Lecture 12: Development of the GI tract [2]. (Dr Nunn) Development of the midgut. Fixation of the intestines. Histological development of the small intestine. Embryological abnormalities including omphalocoele, gastroschisis, congenital umbilical hernia, non-rotation of the midgut, midgut rotation and volvulus. Hindgut development.

Lecture 13: Development of the GI tract [3]. (Dr Nunn) Glands of the digestive tract. Formation of the liver and biliary apparatus. Dunctions of the developing liver. Biliary atresia and variations in the cystic artery. Formation of the pancreas at the gross and histological level. Ectopic and annular pancreas; formation and consequences.

Lecture 14: Introduction to metabolism (Dr Illingworth) the central importance of a stable blood glucose concentration despite unexpected 20-fold variations in supply and demand, sensory mechanisms, roles of the liver and perpheral tissues in defending blood glucose, overview of neural and hormonal signalling systems, sizes of human energy stores, time scale for responses, osmotic constraints, signals from the gut control food intake and downstream processing.

Lecture 15: Structure and functions of the liver. (Dr Whittle) The anatomical and cellular structure of the liver. An overview of liver function, and its role in bile formation, xenobiotic detoxification and haem breakdown.

Lecture 16: Post-absorption processing of carbohydrates. (Dr Whittle) The possible fates of carbohydrates after absorption. Glycolysis, glycogen synthesis and breakdown, fatty acid and triglyceride synthesis.

Lecture 17: Post-absorption processing of dietary lipids. (Dr Whittle) Transport of lipids, fate of lipids in peripheral tissue. Cholesterol and its role in atherosclerosis.

Clinical Session: Malabsorption (Dr Heatley) Main causes of malabsorption including coeliac disease, inflammatory bowel disease, pancreatic and liver disease. Main effects of malabsorption, e.g. anaemia, steatorrhoea, osteomalacia. Symptoms and signs of malabsorption, treatment.

Clinical Session: Obesity (Professor Hill, Dr Barth & Ms O'Kane) The recent increase in prevalence of obesity and reasons underlying this. The main approaches to obesity treatment. The dietetic approach to managing adult obesity.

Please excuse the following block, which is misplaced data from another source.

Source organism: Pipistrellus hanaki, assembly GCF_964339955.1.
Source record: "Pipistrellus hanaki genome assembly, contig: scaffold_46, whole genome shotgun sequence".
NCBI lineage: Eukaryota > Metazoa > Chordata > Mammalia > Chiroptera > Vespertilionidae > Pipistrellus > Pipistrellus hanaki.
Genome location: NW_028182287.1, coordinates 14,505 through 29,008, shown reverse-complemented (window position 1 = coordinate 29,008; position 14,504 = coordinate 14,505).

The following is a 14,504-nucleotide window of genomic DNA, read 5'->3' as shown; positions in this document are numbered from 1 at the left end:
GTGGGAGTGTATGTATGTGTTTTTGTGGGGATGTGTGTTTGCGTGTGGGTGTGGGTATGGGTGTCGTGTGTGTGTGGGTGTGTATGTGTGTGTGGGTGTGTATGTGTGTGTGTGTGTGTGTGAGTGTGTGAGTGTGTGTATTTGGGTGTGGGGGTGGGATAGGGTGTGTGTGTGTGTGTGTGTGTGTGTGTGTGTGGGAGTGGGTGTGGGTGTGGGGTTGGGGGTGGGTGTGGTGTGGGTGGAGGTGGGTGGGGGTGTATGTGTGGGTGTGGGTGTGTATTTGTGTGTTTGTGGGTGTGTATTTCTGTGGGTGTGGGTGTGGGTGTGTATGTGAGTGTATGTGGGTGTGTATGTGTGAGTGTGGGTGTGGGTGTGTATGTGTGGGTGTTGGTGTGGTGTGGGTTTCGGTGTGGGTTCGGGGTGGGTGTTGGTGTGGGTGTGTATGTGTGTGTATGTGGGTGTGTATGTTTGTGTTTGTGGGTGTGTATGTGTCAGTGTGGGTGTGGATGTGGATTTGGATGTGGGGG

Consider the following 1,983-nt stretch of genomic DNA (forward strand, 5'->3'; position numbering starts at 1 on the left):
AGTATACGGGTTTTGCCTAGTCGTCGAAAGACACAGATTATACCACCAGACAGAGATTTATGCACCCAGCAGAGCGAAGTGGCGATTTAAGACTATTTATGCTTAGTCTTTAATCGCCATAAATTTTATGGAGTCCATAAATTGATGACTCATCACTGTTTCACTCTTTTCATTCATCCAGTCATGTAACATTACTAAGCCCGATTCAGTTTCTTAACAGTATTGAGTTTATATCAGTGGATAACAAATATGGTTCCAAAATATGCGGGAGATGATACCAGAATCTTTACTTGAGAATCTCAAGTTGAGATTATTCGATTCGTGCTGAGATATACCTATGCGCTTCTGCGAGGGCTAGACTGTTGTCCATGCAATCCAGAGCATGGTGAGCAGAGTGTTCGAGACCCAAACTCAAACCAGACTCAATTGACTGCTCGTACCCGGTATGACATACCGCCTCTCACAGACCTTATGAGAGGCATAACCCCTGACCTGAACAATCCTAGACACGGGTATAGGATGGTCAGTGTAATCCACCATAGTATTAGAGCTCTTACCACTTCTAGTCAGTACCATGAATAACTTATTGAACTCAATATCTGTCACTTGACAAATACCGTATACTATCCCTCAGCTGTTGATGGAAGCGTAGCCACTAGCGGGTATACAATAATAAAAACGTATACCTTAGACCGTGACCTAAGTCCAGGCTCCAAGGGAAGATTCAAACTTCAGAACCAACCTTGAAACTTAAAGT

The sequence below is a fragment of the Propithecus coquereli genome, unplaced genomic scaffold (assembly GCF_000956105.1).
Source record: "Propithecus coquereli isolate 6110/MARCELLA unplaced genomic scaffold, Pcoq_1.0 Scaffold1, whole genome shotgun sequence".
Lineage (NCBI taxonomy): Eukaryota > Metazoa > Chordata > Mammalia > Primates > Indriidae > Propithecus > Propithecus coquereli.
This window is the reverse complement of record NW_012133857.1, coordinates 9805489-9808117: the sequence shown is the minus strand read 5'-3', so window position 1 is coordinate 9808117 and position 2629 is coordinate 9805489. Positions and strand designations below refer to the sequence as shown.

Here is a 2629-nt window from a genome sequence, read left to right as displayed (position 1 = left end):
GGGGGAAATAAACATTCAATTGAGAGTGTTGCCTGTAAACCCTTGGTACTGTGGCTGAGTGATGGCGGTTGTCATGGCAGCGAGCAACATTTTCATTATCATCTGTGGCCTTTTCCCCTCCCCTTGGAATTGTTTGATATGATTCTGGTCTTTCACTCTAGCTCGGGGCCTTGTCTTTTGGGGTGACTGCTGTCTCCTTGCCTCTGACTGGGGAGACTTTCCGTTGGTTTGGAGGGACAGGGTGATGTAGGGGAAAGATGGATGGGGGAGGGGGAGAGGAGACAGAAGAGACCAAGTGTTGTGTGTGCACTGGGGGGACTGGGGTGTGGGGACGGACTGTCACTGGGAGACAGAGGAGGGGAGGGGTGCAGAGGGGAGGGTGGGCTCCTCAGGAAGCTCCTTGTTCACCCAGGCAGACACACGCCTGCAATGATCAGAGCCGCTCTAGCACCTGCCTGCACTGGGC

Lecture 18: Post-absorption processing of dietary nitrogen. (Dr Whittle) Amino acid metabolism. Ureogenesis. Role of proteins in energy metabolism and as substrates for gluconeogenesis.

Clinical Session: Cystic fibrosis, a personal perspective (Lynsey Morton, Cystic Fibrosis Trust)

Clinical Session: Liver disease (Dr Aldersley) Normal structure and function of liver and biliary system. Principal pathological states, - acute inflammation (e.g. hepatitis), chronic disease (e.g. cirrhosis) and biliary obstruction - causes, signs and symptoms, and treatment options.

Lecture 19: Bioenergetics [1] - substrate oxidation. (Dr Illingworth) Sub-cellular compartments and the final common pathways for substrate oxidation via the citric acid cycle and the mitochondrial respiratory chain.

Lecture 20: Bioenergetics [2] - ATP synthesis. (Dr Illingworth) Proton gradients, oxidative phosphorylation, creatine phosphate and the subcellular transport of ATP.

Lecture 21: Pancreatic islets, release of insulin and its effects. (Dr Illingworth) Specialised metabolism in pancreatic b cells and the role of ATP in the regulation of insulin release. Oral hypoglycaemic agents. Insulin receptors. Immediate effects of insulin on glucose transport and enzyme activity, and its long-term effects on gene expression.

Lecture 22: Specialised metabolism of differentiated tissues. (Dr Illingworth) Metabolic differences between liver, muscle, adipose tissue and brain. Signalling and cooperation between tissues. Tissue differences in receptors and hormonal responses.

Lecture 23: Mobilisation of food reserves [1] - catecholamines & glucagon. (Dr Illingworth) Glycogen phosphorylase and mobilising lipase. Signal amplification by enzyme cascades. a and b-receptors, calcium movements, calmodulin, adenyl cyclase, protein kinases and cyclic AMP.

Clinical Session: Eating Disorders (Dr Hill) This will include a description of the main types of eating disorders, perspectives on their development, and an overview of their prevalence, characteristics and treatment. Details of resources for further information and assistance will also be provided.

Lecture 24: Mobilisation of food reserves [2] - ACTH & steroid hormones. (Dr Illingworth) Hypothalamic releasing factors, pituitary and adrenal cortex. Metabolic and physiological effects of corticosteroids and growth hormone on energy supply.

Lecture 25: Thyroid hormones, thermoregulation and basal metabolic rate. (Dr Illingworth) Roles of hypothalamus, pituitary and thyroid gland in regulating basal metabolic rate. Effects of thyroid hormones on gene expression and metabolism. Clinical and behavioural effects of abnormal thyroid function.

Lecture 26: Regulation of body weight. (Dr Illingworth) Feedback systems which normally coordinate food input with energy expenditure, and what happens when these go wrong.

Clinical Session: Diabetes (Dr Ajjan) The manifestations and recognition of diabetes - management and complications

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Study Guide
Work Sessions